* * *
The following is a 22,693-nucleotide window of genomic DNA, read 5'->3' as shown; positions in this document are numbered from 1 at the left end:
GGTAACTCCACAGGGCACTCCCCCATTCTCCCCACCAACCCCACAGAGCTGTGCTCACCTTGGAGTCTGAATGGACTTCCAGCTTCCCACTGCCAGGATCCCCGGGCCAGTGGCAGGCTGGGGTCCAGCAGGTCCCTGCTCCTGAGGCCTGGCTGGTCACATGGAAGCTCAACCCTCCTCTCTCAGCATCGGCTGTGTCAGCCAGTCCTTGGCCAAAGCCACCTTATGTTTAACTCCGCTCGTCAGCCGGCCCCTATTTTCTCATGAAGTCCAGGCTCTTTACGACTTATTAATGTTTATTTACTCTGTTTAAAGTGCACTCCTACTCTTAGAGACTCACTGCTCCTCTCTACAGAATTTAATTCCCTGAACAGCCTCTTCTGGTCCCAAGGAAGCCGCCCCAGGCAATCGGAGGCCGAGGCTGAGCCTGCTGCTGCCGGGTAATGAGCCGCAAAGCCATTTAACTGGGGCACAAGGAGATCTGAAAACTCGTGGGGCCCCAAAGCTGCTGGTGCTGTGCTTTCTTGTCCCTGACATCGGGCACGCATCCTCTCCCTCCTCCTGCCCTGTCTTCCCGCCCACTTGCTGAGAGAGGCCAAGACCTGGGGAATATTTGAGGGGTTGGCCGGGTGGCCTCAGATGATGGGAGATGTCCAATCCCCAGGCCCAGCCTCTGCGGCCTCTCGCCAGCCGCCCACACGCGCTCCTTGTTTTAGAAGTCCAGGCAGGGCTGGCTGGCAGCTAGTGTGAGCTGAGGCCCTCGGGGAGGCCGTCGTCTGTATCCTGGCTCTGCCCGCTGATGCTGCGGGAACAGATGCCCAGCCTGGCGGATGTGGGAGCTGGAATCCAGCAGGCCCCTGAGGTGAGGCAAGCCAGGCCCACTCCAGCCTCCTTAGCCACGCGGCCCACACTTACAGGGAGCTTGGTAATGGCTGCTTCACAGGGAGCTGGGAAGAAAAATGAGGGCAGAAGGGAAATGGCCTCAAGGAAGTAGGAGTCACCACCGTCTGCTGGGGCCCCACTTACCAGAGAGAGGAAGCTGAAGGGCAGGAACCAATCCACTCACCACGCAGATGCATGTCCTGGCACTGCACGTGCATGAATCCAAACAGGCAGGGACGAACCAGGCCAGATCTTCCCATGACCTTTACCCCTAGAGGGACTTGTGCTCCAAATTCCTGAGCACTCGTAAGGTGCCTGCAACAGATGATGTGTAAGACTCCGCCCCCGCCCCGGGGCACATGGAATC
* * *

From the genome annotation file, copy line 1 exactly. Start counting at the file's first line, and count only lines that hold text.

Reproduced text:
The following is a 22,693-nucleotide window of genomic DNA, read 5'->3' as shown; positions in this document are numbered from 1 at the left end: